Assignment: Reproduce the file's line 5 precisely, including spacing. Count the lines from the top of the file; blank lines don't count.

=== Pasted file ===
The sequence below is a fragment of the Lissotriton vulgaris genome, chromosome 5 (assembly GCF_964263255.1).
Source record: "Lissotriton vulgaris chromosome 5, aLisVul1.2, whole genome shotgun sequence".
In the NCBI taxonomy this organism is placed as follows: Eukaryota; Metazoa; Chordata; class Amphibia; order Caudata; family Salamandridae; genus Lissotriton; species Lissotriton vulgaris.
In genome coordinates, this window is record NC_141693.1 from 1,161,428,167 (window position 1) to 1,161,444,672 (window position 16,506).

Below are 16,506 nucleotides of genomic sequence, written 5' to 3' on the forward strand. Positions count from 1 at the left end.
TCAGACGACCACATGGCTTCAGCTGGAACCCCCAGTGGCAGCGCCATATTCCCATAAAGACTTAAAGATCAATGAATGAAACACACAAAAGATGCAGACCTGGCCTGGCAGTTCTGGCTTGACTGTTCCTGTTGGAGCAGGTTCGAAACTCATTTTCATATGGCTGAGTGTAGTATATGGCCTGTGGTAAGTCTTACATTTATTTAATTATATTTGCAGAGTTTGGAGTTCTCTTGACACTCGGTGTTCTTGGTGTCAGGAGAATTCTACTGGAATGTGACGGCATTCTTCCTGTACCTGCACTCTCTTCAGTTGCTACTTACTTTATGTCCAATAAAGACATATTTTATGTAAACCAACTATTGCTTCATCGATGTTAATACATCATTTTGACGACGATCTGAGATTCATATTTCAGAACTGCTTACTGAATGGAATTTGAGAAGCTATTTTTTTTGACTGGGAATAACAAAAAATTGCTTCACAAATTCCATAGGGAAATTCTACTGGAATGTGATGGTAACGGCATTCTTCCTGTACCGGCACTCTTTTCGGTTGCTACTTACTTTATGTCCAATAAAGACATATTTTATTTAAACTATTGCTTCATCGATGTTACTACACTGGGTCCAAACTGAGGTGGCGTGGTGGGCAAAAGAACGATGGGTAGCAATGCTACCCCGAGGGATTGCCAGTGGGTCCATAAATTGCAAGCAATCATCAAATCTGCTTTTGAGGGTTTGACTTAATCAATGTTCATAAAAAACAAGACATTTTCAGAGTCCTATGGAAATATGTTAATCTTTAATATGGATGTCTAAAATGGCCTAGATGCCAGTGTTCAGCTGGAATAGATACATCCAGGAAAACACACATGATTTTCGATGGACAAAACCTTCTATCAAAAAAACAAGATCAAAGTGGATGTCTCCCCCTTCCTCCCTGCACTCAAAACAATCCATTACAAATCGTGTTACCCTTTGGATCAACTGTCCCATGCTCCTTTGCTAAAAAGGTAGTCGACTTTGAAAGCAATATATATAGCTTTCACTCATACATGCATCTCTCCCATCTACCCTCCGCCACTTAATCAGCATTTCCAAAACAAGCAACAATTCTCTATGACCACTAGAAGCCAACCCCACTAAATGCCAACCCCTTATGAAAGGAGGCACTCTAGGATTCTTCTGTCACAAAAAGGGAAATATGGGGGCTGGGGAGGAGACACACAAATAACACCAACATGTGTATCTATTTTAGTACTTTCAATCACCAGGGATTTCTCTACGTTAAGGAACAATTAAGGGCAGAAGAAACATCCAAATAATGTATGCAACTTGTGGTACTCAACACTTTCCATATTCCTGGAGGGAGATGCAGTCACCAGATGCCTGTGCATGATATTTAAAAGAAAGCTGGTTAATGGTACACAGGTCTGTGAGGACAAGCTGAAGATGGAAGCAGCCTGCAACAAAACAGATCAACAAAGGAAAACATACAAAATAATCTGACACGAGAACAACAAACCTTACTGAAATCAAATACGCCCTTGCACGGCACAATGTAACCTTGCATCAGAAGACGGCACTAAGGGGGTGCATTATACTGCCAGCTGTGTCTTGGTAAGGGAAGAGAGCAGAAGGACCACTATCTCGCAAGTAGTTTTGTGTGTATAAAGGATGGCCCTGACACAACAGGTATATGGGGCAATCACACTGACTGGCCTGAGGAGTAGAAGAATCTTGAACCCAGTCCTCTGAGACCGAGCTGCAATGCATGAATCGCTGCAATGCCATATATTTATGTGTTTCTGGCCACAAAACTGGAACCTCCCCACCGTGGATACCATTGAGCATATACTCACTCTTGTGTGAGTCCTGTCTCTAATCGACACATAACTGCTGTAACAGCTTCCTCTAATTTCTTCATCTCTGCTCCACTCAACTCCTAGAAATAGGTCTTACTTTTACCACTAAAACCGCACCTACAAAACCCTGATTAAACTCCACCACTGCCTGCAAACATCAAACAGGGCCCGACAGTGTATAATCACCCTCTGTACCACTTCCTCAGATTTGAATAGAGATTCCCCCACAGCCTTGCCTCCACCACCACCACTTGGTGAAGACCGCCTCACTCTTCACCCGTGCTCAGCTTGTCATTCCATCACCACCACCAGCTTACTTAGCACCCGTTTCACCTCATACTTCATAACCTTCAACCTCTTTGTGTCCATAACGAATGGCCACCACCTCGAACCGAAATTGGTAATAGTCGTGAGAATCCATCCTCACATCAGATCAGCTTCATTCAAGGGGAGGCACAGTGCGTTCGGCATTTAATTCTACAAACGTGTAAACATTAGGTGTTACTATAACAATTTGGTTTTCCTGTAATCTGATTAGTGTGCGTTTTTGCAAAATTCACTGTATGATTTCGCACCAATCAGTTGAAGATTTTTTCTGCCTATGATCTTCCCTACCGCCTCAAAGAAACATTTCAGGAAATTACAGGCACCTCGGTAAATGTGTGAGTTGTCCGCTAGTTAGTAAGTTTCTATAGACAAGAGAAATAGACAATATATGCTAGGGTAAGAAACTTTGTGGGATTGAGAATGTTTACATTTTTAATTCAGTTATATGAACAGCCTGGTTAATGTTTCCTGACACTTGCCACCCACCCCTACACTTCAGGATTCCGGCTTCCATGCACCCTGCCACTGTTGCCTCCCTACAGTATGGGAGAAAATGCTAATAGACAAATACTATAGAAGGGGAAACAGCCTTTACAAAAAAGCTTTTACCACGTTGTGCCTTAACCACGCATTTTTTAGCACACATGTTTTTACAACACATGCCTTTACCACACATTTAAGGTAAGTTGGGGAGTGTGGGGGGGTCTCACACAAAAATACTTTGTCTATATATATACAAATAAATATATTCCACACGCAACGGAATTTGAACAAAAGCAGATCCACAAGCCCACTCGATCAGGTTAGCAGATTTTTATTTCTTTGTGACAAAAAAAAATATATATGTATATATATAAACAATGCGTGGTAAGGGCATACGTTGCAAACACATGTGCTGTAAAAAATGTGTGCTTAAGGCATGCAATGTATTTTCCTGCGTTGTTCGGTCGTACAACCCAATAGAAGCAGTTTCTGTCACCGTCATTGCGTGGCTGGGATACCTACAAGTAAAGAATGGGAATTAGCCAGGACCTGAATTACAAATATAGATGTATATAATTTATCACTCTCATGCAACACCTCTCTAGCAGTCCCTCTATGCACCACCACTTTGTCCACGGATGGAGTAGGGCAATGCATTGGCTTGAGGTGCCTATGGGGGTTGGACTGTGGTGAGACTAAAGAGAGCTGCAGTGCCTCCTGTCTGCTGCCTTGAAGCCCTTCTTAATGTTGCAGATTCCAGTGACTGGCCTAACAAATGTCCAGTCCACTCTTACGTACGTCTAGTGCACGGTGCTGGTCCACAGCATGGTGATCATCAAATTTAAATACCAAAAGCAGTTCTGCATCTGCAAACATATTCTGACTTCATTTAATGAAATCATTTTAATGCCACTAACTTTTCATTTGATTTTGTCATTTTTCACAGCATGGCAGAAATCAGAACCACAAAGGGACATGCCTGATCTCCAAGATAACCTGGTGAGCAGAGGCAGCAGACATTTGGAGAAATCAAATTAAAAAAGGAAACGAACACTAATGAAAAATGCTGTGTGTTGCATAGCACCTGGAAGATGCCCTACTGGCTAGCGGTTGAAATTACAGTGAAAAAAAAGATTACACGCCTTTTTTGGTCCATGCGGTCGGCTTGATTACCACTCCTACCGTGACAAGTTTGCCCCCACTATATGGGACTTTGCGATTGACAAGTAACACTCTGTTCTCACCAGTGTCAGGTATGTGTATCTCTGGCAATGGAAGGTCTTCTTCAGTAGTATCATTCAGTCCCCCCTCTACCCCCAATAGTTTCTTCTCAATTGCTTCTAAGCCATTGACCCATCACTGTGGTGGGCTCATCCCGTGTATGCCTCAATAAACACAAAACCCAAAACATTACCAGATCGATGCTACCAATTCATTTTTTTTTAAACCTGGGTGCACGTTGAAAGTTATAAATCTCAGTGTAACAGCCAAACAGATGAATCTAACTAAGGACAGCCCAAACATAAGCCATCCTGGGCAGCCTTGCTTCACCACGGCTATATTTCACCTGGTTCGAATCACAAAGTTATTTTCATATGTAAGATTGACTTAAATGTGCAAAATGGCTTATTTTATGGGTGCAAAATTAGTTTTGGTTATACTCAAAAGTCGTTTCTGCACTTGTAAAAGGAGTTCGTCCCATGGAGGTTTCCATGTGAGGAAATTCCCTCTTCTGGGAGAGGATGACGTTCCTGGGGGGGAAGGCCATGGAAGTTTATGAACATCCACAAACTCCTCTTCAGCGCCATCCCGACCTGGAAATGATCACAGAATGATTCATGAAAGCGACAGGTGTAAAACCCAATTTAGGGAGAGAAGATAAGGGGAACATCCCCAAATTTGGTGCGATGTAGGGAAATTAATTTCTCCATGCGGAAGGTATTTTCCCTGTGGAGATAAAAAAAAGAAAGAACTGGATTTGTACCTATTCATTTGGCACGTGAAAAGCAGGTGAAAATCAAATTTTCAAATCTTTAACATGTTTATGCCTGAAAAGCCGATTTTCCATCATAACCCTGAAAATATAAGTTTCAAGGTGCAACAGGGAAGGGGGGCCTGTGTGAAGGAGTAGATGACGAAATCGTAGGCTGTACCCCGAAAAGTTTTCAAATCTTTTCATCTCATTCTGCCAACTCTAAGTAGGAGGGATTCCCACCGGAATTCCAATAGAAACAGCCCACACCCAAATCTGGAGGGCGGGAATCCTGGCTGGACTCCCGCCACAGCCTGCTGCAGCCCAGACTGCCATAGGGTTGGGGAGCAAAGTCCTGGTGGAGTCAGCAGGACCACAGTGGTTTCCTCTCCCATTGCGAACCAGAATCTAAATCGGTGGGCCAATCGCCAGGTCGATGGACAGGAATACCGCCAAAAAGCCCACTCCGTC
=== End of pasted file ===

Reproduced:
Below are 16,506 nucleotides of genomic sequence, written 5' to 3' on the forward strand. Positions count from 1 at the left end.